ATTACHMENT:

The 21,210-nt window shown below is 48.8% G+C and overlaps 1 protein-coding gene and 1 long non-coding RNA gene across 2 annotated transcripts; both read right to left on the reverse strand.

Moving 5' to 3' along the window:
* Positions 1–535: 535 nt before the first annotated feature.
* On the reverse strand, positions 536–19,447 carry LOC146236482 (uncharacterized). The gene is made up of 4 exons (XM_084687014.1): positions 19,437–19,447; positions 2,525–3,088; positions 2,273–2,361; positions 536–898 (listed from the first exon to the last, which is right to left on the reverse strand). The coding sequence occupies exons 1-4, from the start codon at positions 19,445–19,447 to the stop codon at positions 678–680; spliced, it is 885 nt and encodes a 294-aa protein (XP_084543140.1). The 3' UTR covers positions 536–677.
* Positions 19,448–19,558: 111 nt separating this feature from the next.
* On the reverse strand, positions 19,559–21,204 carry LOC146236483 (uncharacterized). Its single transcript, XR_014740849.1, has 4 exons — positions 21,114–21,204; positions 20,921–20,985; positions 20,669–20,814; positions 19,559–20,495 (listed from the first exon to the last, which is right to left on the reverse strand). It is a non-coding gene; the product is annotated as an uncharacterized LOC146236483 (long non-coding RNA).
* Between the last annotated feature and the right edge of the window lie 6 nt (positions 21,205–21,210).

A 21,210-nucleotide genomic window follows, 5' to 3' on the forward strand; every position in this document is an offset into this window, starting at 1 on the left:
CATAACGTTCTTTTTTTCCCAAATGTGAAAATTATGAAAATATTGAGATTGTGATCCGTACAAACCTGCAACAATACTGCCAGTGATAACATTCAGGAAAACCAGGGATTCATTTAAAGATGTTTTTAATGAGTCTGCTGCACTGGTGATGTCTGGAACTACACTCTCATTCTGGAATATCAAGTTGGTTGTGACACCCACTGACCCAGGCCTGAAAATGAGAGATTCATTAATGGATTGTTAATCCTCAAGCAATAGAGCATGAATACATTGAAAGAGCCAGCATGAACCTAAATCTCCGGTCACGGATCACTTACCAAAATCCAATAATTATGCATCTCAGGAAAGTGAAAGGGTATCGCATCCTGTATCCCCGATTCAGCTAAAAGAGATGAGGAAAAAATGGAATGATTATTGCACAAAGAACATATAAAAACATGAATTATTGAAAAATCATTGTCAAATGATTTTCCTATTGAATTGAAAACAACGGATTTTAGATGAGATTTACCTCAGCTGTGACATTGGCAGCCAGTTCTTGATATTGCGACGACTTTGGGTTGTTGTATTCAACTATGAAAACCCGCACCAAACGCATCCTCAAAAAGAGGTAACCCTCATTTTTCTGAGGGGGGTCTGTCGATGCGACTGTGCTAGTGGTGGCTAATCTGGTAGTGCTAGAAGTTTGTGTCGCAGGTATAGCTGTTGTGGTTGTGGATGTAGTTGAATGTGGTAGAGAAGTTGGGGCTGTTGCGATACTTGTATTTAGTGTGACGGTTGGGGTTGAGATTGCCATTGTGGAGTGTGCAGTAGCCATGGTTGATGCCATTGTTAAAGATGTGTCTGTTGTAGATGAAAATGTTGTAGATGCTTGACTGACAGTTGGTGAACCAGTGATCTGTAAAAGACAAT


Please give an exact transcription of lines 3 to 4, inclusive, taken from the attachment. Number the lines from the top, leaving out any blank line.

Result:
* Positions 1–535: 535 nt before the first annotated feature.
* On the reverse strand, positions 536–19,447 carry LOC146236482 (uncharacterized). The gene is made up of 4 exons (XM_084687014.1): positions 19,437–19,447; positions 2,525–3,088; positions 2,273–2,361; positions 536–898 (listed from the first exon to the last, which is right to left on the reverse strand). The coding sequence occupies exons 1-4, from the start codon at positions 19,445–19,447 to the stop codon at positions 678–680; spliced, it is 885 nt and encodes a 294-aa protein (XP_084543140.1). The 3' UTR covers positions 536–677.